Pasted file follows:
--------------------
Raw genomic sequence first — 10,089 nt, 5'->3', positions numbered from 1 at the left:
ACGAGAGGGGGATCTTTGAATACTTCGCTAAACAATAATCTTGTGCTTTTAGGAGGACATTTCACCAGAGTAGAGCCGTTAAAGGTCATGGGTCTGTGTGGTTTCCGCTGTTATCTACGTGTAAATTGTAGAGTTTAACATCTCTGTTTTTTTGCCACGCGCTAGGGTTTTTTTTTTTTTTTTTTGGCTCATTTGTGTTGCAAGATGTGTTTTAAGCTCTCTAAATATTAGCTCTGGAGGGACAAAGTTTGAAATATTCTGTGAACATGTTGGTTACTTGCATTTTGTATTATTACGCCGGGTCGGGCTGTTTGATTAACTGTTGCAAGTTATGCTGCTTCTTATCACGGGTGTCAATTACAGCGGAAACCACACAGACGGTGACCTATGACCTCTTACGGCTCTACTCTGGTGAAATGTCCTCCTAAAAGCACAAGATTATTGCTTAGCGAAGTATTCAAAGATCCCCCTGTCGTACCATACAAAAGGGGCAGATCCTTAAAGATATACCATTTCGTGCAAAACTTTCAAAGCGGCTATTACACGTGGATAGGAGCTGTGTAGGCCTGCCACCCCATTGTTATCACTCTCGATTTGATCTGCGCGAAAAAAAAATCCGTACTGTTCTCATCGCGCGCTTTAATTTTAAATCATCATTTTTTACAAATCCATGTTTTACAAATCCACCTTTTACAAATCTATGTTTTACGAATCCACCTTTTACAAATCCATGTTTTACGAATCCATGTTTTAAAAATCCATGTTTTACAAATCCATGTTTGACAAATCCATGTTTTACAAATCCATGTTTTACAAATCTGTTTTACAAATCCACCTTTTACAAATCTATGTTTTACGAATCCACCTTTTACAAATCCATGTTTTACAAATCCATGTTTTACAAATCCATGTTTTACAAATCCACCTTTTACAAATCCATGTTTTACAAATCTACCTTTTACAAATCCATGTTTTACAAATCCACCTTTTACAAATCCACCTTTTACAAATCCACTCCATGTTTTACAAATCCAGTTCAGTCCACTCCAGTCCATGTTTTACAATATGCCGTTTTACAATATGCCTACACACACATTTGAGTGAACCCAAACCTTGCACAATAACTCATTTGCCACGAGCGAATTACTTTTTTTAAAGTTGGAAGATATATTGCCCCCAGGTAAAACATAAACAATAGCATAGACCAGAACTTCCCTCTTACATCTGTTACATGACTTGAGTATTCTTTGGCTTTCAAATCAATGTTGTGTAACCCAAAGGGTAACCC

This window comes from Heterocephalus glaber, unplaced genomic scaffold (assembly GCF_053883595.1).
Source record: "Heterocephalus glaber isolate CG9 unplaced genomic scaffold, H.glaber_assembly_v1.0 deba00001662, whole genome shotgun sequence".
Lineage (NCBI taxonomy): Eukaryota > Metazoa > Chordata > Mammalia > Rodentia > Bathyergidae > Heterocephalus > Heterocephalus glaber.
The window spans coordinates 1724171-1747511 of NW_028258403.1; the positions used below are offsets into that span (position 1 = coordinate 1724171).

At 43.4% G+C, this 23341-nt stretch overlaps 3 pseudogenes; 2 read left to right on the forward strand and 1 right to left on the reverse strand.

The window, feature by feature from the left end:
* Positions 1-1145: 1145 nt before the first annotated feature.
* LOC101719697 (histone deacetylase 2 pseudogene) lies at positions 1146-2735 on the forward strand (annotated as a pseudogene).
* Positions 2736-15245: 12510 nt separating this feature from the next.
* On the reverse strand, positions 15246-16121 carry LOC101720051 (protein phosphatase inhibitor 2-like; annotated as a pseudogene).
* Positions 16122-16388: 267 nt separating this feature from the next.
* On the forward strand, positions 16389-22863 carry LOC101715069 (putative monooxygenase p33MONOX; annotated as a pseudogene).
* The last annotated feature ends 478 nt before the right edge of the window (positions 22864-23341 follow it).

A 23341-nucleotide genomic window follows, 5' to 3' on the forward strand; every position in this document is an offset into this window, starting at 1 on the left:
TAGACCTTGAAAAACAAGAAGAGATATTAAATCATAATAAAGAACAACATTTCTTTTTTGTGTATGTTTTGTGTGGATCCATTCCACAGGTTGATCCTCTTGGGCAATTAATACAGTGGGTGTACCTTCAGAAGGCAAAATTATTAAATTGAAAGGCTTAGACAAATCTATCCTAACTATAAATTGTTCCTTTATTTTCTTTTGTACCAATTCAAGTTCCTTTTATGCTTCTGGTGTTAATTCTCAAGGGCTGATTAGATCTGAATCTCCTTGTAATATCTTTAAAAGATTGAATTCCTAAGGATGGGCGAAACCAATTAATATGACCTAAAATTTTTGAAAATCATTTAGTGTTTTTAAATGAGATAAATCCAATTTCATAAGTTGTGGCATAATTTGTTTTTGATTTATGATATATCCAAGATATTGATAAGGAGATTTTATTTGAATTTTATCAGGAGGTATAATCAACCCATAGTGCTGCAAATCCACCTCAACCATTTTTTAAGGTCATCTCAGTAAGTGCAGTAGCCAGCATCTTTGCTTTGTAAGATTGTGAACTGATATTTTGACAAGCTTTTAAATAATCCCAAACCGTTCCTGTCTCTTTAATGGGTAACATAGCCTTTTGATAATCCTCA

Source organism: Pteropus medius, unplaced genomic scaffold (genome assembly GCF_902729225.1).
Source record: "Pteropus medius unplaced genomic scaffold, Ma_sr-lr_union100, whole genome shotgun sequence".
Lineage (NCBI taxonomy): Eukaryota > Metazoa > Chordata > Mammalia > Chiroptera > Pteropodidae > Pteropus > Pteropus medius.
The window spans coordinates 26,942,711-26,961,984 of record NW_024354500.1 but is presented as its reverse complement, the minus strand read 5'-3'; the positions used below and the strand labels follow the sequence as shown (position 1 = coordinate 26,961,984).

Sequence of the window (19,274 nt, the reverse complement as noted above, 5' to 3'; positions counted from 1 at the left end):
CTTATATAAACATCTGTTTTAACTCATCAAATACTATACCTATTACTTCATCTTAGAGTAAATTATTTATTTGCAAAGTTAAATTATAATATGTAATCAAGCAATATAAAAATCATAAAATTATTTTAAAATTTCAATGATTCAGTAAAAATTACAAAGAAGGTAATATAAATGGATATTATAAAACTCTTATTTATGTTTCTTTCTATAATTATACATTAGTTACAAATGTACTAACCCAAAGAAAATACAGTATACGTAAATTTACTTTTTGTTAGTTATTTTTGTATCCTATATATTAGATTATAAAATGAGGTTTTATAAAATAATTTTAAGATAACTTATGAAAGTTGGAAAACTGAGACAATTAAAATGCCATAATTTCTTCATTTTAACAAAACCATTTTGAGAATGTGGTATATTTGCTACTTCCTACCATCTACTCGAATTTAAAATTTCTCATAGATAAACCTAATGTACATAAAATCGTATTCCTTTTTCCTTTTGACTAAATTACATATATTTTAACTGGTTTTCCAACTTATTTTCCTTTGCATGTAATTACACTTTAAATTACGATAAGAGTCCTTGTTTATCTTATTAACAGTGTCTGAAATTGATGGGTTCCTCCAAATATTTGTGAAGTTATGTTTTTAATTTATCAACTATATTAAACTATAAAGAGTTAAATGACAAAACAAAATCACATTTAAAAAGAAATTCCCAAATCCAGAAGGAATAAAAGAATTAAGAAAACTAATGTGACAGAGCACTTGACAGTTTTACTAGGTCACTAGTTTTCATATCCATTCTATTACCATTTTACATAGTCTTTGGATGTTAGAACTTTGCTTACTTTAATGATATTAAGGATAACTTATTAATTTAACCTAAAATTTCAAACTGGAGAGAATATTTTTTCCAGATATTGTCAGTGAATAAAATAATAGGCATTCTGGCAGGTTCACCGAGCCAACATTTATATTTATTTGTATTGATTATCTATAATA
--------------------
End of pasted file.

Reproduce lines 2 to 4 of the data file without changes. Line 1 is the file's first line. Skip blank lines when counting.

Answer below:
ACGAGAGGGGGATCTTTGAATACTTCGCTAAACAATAATCTTGTGCTTTTAGGAGGACATTTCACCAGAGTAGAGCCGTTAAAGGTCATGGGTCTGTGTGGTTTCCGCTGTTATCTACGTGTAAATTGTAGAGTTTAACATCTCTGTTTTTTTGCCACGCGCTAGGGTTTTTTTTTTTTTTTTTTGGCTCATTTGTGTTGCAAGATGTGTTTTAAGCTCTCTAAATATTAGCTCTGGAGGGACAAAGTTTGAAATATTCTGTGAACATGTTGGTTACTTGCATTTTGTATTATTACGCCGGGTCGGGCTGTTTGATTAACTGTTGCAAGTTATGCTGCTTCTTATCACGGGTGTCAATTACAGCGGAAACCACACAGACGGTGACCTATGACCTCTTACGGCTCTACTCTGGTGAAATGTCCTCCTAAAAGCACAAGATTATTGCTTAGCGAAGTATTCAAAGATCCCCCTGTCGTACCATACAAAAGGGGCAGATCCTTAAAGATATACCATTTCGTGCAAAACTTTCAAAGCGGCTATTACACGTGGATAGGAGCTGTGTAGGCCTGCCACCCCATTGTTATCACTCTCGATTTGATCTGCGCGAAAAAAAAATCCGTACTGTTCTCATCGCGCGCTTTAATTTTAAATCATCATTTTTTACAAATCCATGTTTTACAAATCCACCTTTTACAAATCTATGTTTTACGAATCCACCTTTTACAAATCCATGTTTTACGAATCCATGTTTTAAAAATCCATGTTTTACAAATCCATGTTTGACAAATCCATGTTTTACAAATCCATGTTTTACAAATCTGTTTTACAAATCCACCTTTTACAAATCTATGTTTTACGAATCCACCTTTTACAAATCCATGTTTTACAAATCCATGTTTTACAAATCCATGTTTTACAAATCCACCTTTTACAAATCCATGTTTTACAAATCTACCTTTTACAAATCCATGTTTTACAAATCCACCTTTTACAAATCCACCTTTTACAAATCCACTCCATGTTTTACAAATCCAGTTCAGTCCACTCCAGTCCATGTTTTACAATATGCCGTTTTACAATATGCCTACACACACATTTGAGTGAACCCAAACCTTGCACAATAACTCATTTGCCACGAGCGAATTACTTTTTTTAAAGTTGGAAGATATATTGCCCCCAGGTAAAACATAAACAATAGCATAGACCAGAACTTCCCTCTTACATCTGTTACATGACTTGAGTATTCTTTGGCTTTCAAATCAATGTTGTGTAACCCAAAGGGTAACCC

This window comes from Heterocephalus glaber, unplaced genomic scaffold (assembly GCF_053883595.1).
Source record: "Heterocephalus glaber isolate CG9 unplaced genomic scaffold, H.glaber_assembly_v1.0 deba00001662, whole genome shotgun sequence".